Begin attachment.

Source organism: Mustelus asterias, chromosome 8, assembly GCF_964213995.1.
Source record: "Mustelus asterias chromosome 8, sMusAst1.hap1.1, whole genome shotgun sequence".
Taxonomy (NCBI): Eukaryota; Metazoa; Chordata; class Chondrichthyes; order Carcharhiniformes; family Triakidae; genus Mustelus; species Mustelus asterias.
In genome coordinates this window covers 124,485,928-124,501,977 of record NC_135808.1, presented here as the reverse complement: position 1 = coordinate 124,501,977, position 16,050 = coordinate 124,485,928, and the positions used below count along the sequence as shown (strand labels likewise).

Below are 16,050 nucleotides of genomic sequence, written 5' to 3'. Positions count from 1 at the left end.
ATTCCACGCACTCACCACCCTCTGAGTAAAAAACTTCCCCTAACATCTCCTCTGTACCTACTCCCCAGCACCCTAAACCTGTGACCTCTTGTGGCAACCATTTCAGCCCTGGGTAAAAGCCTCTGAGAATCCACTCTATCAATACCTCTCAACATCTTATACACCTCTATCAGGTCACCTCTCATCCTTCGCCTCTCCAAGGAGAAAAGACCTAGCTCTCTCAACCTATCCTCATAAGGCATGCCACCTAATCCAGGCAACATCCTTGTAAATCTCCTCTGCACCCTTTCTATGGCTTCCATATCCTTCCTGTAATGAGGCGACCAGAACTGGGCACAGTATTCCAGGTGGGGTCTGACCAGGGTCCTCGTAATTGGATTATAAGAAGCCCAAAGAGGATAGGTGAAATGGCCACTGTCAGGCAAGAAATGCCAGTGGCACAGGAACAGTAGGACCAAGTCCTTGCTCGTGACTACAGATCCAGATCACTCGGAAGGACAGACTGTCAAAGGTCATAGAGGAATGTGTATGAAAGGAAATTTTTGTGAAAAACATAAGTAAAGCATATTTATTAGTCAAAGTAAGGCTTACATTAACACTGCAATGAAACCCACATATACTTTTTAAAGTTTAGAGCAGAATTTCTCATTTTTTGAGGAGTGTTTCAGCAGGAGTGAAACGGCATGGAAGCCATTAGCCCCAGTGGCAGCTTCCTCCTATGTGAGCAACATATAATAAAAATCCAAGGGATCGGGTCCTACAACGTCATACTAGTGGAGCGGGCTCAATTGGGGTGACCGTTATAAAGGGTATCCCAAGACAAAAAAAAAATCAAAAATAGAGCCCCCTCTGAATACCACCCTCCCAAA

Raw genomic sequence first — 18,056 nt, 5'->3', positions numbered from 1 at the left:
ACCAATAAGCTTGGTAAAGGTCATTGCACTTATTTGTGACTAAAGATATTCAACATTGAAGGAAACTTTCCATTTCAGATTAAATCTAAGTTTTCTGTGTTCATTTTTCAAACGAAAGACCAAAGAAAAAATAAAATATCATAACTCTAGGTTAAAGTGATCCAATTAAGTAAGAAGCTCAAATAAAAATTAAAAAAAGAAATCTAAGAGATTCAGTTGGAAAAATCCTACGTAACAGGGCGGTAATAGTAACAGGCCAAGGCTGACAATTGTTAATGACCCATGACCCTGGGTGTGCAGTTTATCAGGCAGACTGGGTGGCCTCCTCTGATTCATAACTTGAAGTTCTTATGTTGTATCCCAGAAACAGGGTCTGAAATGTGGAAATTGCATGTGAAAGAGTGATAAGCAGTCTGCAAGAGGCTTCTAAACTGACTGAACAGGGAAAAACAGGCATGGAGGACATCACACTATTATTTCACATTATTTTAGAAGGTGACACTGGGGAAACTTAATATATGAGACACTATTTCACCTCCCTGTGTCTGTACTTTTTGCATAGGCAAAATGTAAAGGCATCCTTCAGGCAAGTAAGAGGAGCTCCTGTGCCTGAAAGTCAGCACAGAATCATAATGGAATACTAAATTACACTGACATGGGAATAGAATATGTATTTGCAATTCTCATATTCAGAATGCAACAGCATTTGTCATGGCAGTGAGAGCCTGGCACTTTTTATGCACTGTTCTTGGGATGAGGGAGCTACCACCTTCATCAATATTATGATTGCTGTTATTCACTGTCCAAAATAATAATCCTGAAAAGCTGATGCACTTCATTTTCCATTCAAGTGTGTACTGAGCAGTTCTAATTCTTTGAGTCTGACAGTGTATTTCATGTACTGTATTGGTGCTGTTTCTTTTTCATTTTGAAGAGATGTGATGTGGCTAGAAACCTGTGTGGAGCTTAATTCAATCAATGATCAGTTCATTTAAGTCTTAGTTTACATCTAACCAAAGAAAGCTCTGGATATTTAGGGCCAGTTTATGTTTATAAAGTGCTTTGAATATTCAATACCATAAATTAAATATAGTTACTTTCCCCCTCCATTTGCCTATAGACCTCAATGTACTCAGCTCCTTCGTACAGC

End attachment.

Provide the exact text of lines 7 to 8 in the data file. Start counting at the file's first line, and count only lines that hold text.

Raw genomic sequence first — 18,056 nt, 5'->3', positions numbered from 1 at the left:
ACCAATAAGCTTGGTAAAGGTCATTGCACTTATTTGTGACTAAAGATATTCAACATTGAAGGAAACTTTCCATTTCAGATTAAATCTAAGTTTTCTGTGTTCATTTTTCAAACGAAAGACCAAAGAAAAAATAAAATATCATAACTCTAGGTTAAAGTGATCCAATTAAGTAAGAAGCTCAAATAAAAATTAAAAAAAGAAATCTAAGAGATTCAGTTGGAAAAATCCTACGTAACAGGGCGGTAATAGTAACAGGCCAAGGCTGACAATTGTTAATGACCCATGACCCTGGGTGTGCAGTTTATCAGGCAGACTGGGTGGCCTCCTCTGATTCATAACTTGAAGTTCTTATGTTGTATCCCAGAAACAGGGTCTGAAATGTGGAAATTGCATGTGAAAGAGTGATAAGCAGTCTGCAAGAGGCTTCTAAACTGACTGAACAGGGAAAAACAGGCATGGAGGACATCACACTATTATTTCACATTATTTTAGAAGGTGACACTGGGGAAACTTAATATATGAGACACTATTTCACCTCCCTGTGTCTGTACTTTTTGCATAGGCAAAATGTAAAGGCATCCTTCAGGCAAGTAAGAGGAGCTCCTGTGCCTGAAAGTCAGCACAGAATCATAATGGAATACTAAATTACACTGACATGGGAATAGAATATGTATTTGCAATTCTCATATTCAGAATGCAACAGCATTTGTCATGGCAGTGAGAGCCTGGCACTTTTTATGCACTGTTCTTGGGATGAGGGAGCTACCACCTTCATCAATATTATGATTGCTGTTATTCACTGTCCAAAATAATAATCCTGAAAAGCTGATGCACTTCATTTTCCATTCAAGTGTGTACTGAGCAGTTCTAATTCTTTGAGTCTGACAGTGTATTTCATGTACTGTATTGGTGCTGTTTCTTTTTCATTTTGAAGAGATGTGATGTGGCTAGAAACCTGTGTGGAGCTTAATTCAATCAATGATCAGTTCATTTAAGTCTTAGTTTACATCTAACCAAAGAAAGCTCTGGATATTTAGGGCCAGTTTATGTTTATAAAGTGCTTTGAATATTCAATACCATAAATTAAATATAGTTACTTTCCCCCTCCATTTGCCTATAGACCTCAATGTACTCAGCTCCTTCGTACAGC